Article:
1989 is an important year in the political history of Hungary. However, Petya and his friends couldn't care less. They are about to graduate high school. The only important things to them ... See full summary »
Banned for over a decade for its outspoken criticism of the post-WWII communist regime in Hungary, Péter Bacsó's 'The Witness' has since then achieved unparalleled cult status in its native... See full summary »
The three brothers, Akos, Tamas and Andras - known from the first part - try to get back their 60 million forints stolen by impostor Alex who ran away with the money and the girlfriend of the oldest brother.
In Budapest, two rival gangs of young boys lay claim to a vacant lot. The hostilities escalate yet never quite boil over into actual violence. Just when things do get out of hand, however, ... See full summary »
Having suffered as a boy under a brutal Communist-era coach, champion Hungarian gymnast Miklos moves to Canada years later in search of a new start - only to find himself unwittingly ... See full summary »
Zoltán Miklós Hajdu,
1962-ben, amikor Gagarin urrepult es csaknem kitort a harmadik vilaghaboru, nalunk mar jo ideje nem tortent semmi es ugy nezett ki, hogy meg vagy harminc evig nem is fog. De, hogy ... See full summary »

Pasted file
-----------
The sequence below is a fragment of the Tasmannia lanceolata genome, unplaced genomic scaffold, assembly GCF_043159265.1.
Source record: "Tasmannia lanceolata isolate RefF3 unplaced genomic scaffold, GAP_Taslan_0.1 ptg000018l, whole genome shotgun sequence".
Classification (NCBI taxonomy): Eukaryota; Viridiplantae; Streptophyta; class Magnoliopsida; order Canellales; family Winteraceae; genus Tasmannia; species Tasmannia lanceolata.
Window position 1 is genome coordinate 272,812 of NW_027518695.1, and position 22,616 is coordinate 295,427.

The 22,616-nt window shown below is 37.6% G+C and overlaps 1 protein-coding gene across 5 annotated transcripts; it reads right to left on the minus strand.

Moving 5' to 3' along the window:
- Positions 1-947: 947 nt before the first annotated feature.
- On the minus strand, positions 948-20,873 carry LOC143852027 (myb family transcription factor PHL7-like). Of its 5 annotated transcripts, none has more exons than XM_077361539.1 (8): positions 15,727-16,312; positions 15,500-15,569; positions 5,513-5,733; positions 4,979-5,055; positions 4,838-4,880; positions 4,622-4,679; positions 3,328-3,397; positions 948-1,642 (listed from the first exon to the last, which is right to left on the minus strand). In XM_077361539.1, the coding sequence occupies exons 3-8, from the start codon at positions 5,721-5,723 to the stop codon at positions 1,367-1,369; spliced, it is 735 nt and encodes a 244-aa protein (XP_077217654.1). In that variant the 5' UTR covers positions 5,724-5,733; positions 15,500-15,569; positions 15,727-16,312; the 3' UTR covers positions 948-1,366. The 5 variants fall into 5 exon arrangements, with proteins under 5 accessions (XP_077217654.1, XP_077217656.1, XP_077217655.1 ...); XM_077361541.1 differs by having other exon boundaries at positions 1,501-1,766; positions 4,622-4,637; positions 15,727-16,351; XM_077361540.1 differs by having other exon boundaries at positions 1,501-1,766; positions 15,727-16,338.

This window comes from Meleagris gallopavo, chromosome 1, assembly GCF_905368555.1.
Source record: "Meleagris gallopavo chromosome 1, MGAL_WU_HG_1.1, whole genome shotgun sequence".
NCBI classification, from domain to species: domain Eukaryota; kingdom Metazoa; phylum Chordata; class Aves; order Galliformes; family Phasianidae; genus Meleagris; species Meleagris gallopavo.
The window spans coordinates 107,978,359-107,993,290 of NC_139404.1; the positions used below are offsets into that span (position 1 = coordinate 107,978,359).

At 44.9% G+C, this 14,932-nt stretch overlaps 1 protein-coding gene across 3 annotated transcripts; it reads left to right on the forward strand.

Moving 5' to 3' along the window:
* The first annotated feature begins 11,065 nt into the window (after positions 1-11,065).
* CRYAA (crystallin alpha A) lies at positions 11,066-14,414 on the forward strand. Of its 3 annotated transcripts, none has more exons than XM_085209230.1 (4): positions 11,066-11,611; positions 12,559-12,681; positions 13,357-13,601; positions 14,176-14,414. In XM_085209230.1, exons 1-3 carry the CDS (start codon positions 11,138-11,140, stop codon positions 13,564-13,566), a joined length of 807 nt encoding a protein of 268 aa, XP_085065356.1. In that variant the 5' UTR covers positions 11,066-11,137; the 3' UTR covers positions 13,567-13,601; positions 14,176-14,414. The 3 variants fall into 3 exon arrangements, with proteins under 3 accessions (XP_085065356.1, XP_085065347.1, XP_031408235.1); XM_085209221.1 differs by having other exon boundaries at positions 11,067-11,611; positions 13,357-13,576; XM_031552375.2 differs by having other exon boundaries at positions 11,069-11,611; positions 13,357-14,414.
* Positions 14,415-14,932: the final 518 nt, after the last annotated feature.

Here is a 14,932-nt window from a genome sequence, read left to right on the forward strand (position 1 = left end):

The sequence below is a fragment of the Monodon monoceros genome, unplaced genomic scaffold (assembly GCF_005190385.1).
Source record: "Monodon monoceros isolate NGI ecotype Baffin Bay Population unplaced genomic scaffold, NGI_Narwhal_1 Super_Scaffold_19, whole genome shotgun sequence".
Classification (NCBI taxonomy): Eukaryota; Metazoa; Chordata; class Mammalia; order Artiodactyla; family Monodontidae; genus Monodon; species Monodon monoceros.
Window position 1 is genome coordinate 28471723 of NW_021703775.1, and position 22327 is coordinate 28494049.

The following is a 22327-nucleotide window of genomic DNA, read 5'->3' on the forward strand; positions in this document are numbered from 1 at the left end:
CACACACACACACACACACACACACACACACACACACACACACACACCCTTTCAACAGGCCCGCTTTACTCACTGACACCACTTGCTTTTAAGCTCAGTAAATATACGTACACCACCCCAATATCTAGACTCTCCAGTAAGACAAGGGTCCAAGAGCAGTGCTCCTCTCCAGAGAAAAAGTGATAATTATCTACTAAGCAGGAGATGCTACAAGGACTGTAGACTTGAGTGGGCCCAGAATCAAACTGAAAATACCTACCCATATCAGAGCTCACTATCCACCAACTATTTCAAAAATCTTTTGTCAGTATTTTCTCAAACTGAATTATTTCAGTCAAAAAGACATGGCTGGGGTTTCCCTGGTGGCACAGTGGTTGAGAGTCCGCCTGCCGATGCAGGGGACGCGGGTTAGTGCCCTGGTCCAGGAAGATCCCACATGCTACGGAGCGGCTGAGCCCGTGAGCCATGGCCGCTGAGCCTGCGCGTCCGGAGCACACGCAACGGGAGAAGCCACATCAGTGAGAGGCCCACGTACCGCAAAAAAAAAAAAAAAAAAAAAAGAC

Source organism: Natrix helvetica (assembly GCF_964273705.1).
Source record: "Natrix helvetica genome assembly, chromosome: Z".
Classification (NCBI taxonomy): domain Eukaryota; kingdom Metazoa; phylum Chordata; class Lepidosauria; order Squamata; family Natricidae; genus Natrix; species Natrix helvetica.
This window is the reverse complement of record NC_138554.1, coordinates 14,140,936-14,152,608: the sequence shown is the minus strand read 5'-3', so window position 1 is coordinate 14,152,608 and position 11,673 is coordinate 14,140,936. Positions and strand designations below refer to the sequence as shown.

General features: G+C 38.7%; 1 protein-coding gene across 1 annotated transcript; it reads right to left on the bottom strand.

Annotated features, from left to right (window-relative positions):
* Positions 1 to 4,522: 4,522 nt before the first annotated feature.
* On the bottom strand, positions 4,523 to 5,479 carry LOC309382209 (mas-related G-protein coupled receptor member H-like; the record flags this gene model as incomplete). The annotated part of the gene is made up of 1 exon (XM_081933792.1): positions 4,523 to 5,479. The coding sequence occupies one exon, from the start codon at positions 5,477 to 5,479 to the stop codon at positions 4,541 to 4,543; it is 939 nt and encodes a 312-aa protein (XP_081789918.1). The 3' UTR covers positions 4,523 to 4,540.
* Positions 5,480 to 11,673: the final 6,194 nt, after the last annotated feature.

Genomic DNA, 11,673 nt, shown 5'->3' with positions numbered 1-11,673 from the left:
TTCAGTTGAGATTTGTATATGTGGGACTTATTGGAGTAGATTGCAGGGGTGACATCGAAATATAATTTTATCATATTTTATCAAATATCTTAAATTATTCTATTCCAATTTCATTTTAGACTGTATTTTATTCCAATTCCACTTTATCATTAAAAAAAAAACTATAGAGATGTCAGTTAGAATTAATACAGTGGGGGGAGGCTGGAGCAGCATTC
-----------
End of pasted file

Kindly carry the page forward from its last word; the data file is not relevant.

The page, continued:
1989 is an important year in the political history of Hungary. However, Petya and his friends couldn't care less. They are about to graduate high school. The only important things to them are the parties, girls, making some easy cash. And of course, passing the upcoming exam with the leaked questions. Written by
The movie takes place in 1989 when I was 15 years old and thanks to my clear memories, I must admit that the director managed to catch the atmosphere of the period. It was a time of big changes, the communist system collapsed, a "great" Hungarian leader died while a very important historical character, Imre Nagy, executed after the 1956 revolution, was finally given the honor of being buried. The setting is also excellent, the movie really looks as if it was shot in 89. For foreign viewers however this film doesn't say much because it's full hidden of jokes that only we understand, for example when the boys are sitting in a cab singing the horrible Opus song Life Is Life and at one point in the lyrics they sing Levelet Kaptam Life, because in the 80s nobody knew what the singer says there. What I missed was the lack of the depth of the characters and the plot wasn't very strong either but we mustn't complain because Moszkva Tér is a massive standout in contemporary Hungarian cinema.
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